Customer Reviews (592)

5-0 out of 5 stars Bravo, Jane!
A classic for a reason. EVERY woman should read this book! Jane's strength of character and respect for herself is an example to all. Bravo, Jane!

4-0 out of 5 stars Great Content. A Bit Too Lengthy.
Charlotte Bronte discusses one the most important issues we face today in our society--namely a girl's struggle to be loved but also to be socially and mentally independent. Jane Eyre is a lonely, miserable child, who finally becomes a happy, satisfied wife. She does so only after struggling and suffering as a child and later as a young woman. Although the content is very interesting for most, I believe that Bronte could have fitted it in 280 instead of 480 pages.

Jane initially maintains her romantic relationships superficial since, according to her, they will result in her lack of independence. Jane's romances with Rochester and St. John are not essentially based on true love, and thus, do not flourish. Rochester is interested in Jane because of her intelligence and piano skills; however, Jane believes that the great social differences between her and Rochester make her unworthy of this relation. A marriage would mean abiding by a husband's orders and the household's chores, which definitely is not her connotation of love. Jane's undeveloped romantic relationships fortify her desire for independence and romance simultaneously.

Only by becoming socially and economically equal to Rochester does Jane finally seek a deep, lasting romantic relationship, fulfilling Bronte's assertion that a rational balance between emotions and desires is required to become happy. Jane's acquaintance with her cousins provides her the emotional support she seeks throughout the novel. An added support is Jane's inheritance of her wealthy uncle, which makes her not only socially but also economically equal to Rochester. Now that Jane is economically, socially, and emotionally autonomous, she can accept Rochester's proposal.

In Jane Eyre, Jane discovers the secret of having a happy life through rationally balancing her desires for independence and her emotions towards Rochester and St. John. Nowadays, many young women struggle to achieve this balance. Therefore, I greatly encourage any who face that same problem to read this book. Maybe you will find your solution in one of the pages.

5-0 out of 5 stars touching
I am inspired by Jane's reslove to stick to what she believes in, even when it is the most difficult thing to possibly do. this book is beautiful.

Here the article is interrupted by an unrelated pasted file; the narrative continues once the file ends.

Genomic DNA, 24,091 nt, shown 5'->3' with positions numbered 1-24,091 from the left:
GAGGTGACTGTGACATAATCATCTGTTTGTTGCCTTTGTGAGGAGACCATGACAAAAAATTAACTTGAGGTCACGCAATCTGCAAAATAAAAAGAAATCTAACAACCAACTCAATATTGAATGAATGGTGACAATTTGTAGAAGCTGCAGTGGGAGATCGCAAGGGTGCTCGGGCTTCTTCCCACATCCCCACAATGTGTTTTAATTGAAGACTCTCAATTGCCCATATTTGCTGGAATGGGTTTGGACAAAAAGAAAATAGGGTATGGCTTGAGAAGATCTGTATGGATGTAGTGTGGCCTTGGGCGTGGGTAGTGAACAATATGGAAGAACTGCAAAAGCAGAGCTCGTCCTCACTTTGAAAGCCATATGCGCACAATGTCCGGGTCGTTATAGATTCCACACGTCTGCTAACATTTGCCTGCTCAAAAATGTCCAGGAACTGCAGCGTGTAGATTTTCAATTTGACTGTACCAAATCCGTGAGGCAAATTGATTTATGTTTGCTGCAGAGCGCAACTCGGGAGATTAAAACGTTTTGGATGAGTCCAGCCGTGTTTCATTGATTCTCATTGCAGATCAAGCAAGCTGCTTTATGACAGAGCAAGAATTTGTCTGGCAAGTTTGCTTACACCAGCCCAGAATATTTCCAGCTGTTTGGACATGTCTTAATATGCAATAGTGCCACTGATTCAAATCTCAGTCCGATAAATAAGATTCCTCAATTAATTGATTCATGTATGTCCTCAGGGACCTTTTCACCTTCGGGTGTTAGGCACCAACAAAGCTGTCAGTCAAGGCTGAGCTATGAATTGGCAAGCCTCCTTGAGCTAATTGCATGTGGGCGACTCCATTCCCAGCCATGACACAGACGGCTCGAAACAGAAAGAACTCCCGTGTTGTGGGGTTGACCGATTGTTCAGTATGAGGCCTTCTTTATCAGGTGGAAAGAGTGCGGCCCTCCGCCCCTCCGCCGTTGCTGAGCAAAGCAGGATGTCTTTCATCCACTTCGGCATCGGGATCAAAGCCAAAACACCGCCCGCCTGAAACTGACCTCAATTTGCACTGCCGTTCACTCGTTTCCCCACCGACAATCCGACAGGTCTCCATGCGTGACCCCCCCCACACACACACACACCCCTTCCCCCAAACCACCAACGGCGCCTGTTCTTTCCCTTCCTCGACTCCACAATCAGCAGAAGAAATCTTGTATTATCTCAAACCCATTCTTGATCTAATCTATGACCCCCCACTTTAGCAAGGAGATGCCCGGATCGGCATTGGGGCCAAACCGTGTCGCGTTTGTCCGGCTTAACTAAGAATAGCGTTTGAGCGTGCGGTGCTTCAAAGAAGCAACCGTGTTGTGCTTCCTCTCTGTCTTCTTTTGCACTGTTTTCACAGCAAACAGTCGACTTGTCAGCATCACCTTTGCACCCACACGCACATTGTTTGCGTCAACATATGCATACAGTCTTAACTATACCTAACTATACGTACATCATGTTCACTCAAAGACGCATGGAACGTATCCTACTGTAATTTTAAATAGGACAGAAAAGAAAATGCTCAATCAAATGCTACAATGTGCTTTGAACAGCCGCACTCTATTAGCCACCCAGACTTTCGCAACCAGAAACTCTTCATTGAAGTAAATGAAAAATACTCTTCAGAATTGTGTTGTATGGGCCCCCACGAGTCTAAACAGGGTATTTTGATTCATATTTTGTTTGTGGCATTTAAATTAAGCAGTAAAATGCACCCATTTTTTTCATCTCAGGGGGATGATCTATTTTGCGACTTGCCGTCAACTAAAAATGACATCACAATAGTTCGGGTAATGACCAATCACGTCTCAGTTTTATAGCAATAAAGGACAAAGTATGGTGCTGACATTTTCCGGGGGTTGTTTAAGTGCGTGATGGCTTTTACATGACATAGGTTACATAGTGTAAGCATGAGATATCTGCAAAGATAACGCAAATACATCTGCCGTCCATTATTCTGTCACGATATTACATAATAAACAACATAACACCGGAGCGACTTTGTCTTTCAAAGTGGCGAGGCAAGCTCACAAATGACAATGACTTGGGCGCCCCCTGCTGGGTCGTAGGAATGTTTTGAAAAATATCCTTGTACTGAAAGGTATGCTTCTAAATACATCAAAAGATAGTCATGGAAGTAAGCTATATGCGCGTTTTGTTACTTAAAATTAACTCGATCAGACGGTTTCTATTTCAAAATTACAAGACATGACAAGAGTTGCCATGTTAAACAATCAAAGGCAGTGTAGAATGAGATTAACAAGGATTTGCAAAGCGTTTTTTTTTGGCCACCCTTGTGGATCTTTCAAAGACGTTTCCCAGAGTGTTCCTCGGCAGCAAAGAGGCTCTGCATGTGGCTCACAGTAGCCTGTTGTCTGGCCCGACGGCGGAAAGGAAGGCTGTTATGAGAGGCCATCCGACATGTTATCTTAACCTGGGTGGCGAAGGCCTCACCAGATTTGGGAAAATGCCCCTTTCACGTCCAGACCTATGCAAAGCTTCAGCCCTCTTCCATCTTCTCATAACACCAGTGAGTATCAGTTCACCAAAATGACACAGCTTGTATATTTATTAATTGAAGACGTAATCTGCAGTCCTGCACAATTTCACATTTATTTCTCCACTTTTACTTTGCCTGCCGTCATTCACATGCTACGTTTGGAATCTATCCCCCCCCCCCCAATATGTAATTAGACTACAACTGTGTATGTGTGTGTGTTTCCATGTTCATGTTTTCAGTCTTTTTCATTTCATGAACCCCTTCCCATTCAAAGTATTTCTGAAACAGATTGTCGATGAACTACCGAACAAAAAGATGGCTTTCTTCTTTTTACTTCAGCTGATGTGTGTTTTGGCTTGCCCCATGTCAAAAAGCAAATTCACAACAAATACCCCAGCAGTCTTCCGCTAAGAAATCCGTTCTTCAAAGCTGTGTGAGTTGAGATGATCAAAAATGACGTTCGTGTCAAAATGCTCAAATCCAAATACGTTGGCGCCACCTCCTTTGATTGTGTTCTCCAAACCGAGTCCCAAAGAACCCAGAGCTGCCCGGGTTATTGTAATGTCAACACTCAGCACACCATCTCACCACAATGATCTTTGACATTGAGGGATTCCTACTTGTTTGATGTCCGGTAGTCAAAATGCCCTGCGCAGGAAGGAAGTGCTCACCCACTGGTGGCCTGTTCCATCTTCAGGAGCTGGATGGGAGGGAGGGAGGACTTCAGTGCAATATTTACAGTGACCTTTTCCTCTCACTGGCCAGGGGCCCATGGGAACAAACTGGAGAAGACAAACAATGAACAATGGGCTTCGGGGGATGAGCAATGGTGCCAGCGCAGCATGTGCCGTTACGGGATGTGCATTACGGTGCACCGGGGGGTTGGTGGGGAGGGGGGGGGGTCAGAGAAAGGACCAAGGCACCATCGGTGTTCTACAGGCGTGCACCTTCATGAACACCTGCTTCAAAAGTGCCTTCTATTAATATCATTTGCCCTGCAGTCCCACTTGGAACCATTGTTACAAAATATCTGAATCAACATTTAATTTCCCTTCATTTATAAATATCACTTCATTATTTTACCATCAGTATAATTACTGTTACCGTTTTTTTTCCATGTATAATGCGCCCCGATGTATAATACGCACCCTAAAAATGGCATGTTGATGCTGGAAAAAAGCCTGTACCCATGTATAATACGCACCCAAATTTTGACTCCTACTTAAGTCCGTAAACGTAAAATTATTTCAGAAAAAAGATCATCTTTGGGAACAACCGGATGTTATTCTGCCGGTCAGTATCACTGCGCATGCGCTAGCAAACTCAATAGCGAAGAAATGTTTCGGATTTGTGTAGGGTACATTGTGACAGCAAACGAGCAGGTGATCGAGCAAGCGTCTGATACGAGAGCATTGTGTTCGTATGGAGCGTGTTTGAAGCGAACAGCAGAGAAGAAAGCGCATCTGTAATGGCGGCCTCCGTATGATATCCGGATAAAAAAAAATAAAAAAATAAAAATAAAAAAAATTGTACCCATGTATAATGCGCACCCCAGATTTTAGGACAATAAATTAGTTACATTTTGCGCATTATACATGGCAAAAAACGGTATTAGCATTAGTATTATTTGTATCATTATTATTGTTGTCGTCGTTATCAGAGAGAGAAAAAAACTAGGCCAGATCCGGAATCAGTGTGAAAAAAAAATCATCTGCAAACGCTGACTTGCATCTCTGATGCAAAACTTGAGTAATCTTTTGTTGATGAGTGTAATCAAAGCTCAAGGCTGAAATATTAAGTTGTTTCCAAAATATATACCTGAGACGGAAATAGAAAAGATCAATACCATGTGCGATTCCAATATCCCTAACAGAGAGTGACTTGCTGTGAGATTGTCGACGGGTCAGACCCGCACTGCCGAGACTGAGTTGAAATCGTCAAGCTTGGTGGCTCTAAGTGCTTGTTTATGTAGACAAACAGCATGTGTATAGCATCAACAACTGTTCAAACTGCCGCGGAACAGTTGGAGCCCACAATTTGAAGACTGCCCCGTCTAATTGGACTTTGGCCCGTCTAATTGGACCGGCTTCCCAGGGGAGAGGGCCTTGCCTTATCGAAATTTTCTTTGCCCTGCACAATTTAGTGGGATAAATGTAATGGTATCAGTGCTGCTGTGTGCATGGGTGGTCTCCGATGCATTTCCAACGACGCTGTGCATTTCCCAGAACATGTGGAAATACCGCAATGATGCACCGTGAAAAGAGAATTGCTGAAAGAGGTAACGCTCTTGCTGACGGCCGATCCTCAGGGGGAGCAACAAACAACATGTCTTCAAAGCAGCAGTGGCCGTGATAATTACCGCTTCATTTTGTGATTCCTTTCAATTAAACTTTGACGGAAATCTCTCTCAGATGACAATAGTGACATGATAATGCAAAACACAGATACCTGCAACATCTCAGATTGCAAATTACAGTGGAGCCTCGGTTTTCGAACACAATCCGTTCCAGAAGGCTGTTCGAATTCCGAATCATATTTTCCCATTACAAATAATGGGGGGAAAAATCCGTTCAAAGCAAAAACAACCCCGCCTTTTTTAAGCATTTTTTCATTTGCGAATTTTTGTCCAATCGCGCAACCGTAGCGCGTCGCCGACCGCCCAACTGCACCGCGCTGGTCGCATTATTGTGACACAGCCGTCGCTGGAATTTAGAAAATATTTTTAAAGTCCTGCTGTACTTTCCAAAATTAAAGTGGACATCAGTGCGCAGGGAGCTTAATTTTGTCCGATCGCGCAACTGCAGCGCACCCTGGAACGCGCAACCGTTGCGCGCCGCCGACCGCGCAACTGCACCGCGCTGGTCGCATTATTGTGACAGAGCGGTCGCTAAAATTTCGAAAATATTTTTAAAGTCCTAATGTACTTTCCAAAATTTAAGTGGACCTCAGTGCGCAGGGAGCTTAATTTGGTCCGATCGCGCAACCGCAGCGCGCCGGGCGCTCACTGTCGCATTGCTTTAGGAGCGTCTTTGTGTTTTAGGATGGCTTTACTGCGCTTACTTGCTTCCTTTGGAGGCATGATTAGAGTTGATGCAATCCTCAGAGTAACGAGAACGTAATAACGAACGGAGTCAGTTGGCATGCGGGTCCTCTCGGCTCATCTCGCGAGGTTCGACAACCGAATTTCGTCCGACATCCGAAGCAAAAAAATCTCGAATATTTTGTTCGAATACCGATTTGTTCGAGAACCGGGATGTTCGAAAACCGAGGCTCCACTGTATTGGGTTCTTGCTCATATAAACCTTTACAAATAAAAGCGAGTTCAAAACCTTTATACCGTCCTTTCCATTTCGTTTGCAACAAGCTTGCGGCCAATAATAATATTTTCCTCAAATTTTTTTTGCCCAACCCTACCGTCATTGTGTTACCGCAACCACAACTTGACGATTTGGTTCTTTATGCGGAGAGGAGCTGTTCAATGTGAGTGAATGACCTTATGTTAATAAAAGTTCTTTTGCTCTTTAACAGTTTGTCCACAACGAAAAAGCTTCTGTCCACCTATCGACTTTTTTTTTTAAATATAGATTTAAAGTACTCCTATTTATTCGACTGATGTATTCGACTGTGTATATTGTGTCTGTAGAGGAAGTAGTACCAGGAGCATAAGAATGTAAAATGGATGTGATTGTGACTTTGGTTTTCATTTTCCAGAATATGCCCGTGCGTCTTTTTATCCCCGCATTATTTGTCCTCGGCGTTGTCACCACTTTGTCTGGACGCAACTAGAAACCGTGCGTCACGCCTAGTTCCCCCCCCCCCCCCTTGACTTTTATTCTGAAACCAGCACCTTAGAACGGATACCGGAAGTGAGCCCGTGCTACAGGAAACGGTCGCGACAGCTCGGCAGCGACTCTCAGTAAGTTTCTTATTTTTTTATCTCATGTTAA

4-0 out of 5 stars Well written classic
I really enjoyed this book, much to my surprise!I could not help comparing it to Wuthering Heights by the author's sister, which is a completely unbelieveable, dark novel.Jane Eyre is a much more positive, believeable book, although it does have its moments.Jane comes across as a very stable, intelligent woman who has to compensate for being plain in appearance and poor in resources by her wit and hard work. She falls in love with her employer, Mr. Rochester, who ultimately begins to love Jane for her good qualities and wit.Their love is interrupted by a blast from Rochester's past and Jane is morally compelled to leave him until the problem is resolved.

Despite the familiar romance forumula of the book, Jane's sense of dignity and morality paired with her plain appearance contribute a different bent to the novel that makes it stand out from the usual novel of this type.I found myself cheering her on.I think you will, too.

5-0 out of 5 stars A Relatable Heroine (Finally!)
When Charlotte Bronte wrote Jane Eyre in 1847, she was forced by the ideals of the time to publish it under a man's name: Currer Bell. However, the novel's accurate depiction of a woman on a quest of self-discovery and love would correctly identify the author as a woman herself. In it, the title character leaves her childhood school to serve as governess at Thornfield Park, where she falls in love with her master, Mr. Rochester. However, the discovery of his insane wife makes it impossible to be with him, and Jane must leave to gain her own independence before the two can be reunited. This exquisitely written novel is truly a classic, but don't let that be a deterrent: Bronte's style remains consistently readable and lucid throughout. Add this to the effortless relatability of the title character, and we have a completely compelling novel on our hands. Throughout her master work, Bronte uses literary techniques like characterization, appeals to pathos, and theme to make Jane and her story highly relatable to nearly all girls and women.